Overwriting Bash

(Rich) #1

Hi folks.

Just wondering, if I update my El Capitan bash (3.2.57 to 5.0.3), how can I get my system to always view the new bash as default?

I’m setting my iTerm logins to /usr/local/bin/bash (default /bin/bash), and having a shell alias:

alias bash="/usr/local/bin/bash"

Any insight appreciated. Cheers.

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(Sean Molenaar) #2

The standard to change this would be https://linux.die.net/man/1/chsh chsh -s /usr/local/bin/bash

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(Rich) #3

I never even thought about that. Would changing iTerm2 login do the same?

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(Sean Molenaar) #4

Possibly, I think that’s more of an iTerm forum question though.

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(Rich) #5

OK, so on OSX, is this permitted, given bash is installed in the OS by default?

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(Sean Molenaar) #6

Sure, it’s just a shell.

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(Rich) #7

Not worried about it just being a shell, but with OSX barfing.

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(Paul M Lambert) #8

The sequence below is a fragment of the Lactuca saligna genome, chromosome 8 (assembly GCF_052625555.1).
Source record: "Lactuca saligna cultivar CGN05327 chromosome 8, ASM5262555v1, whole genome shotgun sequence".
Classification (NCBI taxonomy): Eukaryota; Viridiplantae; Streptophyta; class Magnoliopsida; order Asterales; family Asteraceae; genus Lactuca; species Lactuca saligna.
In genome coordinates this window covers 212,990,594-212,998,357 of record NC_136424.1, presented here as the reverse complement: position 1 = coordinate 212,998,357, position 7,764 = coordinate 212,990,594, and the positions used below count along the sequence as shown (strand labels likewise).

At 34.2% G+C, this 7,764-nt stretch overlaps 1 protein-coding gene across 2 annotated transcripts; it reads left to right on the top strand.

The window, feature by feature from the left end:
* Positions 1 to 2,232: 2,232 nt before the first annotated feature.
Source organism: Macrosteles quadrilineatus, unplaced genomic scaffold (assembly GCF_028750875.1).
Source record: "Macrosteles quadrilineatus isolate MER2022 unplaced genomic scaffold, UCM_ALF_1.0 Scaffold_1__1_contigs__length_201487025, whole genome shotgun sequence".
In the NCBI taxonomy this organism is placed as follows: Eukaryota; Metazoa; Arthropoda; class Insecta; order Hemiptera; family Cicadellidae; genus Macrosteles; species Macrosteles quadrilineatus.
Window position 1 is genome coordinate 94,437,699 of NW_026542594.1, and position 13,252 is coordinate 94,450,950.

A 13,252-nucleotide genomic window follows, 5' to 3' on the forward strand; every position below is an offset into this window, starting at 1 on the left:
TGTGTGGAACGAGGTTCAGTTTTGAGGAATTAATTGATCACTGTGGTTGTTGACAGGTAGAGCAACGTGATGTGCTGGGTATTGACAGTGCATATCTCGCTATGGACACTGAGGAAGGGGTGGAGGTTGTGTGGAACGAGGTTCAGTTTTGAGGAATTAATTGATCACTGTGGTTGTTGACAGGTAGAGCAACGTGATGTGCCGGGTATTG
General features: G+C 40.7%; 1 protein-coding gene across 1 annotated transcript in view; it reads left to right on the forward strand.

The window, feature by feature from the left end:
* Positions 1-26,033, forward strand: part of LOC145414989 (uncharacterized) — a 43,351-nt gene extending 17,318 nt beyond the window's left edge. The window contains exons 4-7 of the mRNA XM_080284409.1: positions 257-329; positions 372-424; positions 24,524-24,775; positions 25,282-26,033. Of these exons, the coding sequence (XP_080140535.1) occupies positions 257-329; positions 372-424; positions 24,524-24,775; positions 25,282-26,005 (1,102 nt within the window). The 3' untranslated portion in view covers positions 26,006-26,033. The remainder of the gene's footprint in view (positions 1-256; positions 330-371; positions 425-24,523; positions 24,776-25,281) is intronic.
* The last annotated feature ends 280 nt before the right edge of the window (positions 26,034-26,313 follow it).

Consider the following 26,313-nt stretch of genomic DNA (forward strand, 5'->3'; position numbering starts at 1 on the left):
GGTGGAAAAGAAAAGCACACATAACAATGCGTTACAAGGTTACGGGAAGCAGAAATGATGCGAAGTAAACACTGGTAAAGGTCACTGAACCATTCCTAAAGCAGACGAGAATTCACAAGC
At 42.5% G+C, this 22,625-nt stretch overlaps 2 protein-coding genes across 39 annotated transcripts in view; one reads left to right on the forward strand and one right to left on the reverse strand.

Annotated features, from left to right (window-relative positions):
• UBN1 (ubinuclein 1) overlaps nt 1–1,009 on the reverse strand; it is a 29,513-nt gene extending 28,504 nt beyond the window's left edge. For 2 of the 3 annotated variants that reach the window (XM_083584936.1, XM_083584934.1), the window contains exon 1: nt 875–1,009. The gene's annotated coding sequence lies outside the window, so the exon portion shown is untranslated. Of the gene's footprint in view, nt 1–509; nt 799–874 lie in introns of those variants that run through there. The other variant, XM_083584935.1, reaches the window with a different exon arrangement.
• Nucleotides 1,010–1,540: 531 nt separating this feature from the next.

You have to both change your login shell with chsh as well as add /usr/local/bin/bash to your /etc/shells file.

I’ve heard it suggested that one “should” make a copy of /usr/local/bin/bash to /private/var/lib/bash5 or somewhere else not modifiable by a non-admin account before using it. I’ve not thought this through as to whether it improves security in a noticeable way, and whether it has other consequences.

If your login shell is not listed in /etc/shells then you will not be able to ssh or otherwise remotely connect, as that is one requirement for a user account to not be treated as a local-only service-specific account, like nobody or daemon or _www.

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(Rich) #9

Good to know. Thanks for the post.

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